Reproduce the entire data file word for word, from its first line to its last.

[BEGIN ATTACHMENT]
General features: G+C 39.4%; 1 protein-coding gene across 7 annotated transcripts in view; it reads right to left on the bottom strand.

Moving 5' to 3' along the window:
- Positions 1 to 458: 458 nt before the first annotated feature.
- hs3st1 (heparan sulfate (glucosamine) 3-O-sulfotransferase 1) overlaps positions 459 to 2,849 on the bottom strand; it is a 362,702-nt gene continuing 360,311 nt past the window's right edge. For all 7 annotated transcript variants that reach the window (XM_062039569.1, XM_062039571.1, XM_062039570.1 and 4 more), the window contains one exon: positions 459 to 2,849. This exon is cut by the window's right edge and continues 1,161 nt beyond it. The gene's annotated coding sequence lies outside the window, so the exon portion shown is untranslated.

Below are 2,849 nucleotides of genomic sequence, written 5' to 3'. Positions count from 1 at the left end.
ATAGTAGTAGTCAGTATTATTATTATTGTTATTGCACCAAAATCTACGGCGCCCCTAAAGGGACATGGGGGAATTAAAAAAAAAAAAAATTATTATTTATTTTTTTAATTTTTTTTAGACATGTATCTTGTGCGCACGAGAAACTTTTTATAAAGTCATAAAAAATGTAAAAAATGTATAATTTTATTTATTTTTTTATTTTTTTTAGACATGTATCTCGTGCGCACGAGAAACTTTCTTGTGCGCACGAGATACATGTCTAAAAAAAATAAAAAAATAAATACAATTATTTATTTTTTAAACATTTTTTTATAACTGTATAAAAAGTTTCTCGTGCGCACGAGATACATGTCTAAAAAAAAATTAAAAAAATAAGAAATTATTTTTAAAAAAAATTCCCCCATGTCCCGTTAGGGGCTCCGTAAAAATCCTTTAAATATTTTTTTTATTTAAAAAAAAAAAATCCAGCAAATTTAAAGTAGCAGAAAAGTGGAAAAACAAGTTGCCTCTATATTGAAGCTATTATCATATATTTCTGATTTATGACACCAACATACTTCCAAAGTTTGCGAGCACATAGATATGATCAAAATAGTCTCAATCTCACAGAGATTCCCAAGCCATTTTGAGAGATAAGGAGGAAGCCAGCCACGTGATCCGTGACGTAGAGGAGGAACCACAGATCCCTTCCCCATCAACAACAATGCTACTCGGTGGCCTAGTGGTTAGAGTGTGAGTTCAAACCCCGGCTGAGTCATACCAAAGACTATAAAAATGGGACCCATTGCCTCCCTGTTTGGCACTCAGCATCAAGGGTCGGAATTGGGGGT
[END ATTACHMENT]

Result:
General features: G+C 39.4%; 1 protein-coding gene across 7 annotated transcripts in view; it reads right to left on the bottom strand.

Moving 5' to 3' along the window:
- Positions 1 to 458: 458 nt before the first annotated feature.
- hs3st1 (heparan sulfate (glucosamine) 3-O-sulfotransferase 1) overlaps positions 459 to 2,849 on the bottom strand; it is a 362,702-nt gene continuing 360,311 nt past the window's right edge. For all 7 annotated transcript variants that reach the window (XM_062039569.1, XM_062039571.1, XM_062039570.1 and 4 more), the window contains one exon: positions 459 to 2,849. This exon is cut by the window's right edge and continues 1,161 nt beyond it. The gene's annotated coding sequence lies outside the window, so the exon portion shown is untranslated.

Below are 2,849 nucleotides of genomic sequence, written 5' to 3'. Positions count from 1 at the left end.
ATAGTAGTAGTCAGTATTATTATTATTGTTATTGCACCAAAATCTACGGCGCCCCTAAAGGGACATGGGGGAATTAAAAAAAAAAAAAATTATTATTTATTTTTTTAATTTTTTTTAGACATGTATCTTGTGCGCACGAGAAACTTTTTATAAAGTCATAAAAAATGTAAAAAATGTATAATTTTATTTATTTTTTTATTTTTTTTAGACATGTATCTCGTGCGCACGAGAAACTTTCTTGTGCGCACGAGATACATGTCTAAAAAAAATAAAAAAATAAATACAATTATTTATTTTTTAAACATTTTTTTATAACTGTATAAAAAGTTTCTCGTGCGCACGAGATACATGTCTAAAAAAAAATTAAAAAAATAAGAAATTATTTTTAAAAAAAATTCCCCCATGTCCCGTTAGGGGCTCCGTAAAAATCCTTTAAATATTTTTTTTATTTAAAAAAAAAAAATCCAGCAAATTTAAAGTAGCAGAAAAGTGGAAAAACAAGTTGCCTCTATATTGAAGCTATTATCATATATTTCTGATTTATGACACCAACATACTTCCAAAGTTTGCGAGCACATAGATATGATCAAAATAGTCTCAATCTCACAGAGATTCCCAAGCCATTTTGAGAGATAAGGAGGAAGCCAGCCACGTGATCCGTGACGTAGAGGAGGAACCACAGATCCCTTCCCCATCAACAACAATGCTACTCGGTGGCCTAGTGGTTAGAGTGTGAGTTCAAACCCCGGCTGAGTCATACCAAAGACTATAAAAATGGGACCCATTGCCTCCCTGTTTGGCACTCAGCATCAAGGGTCGGAATTGGGGGT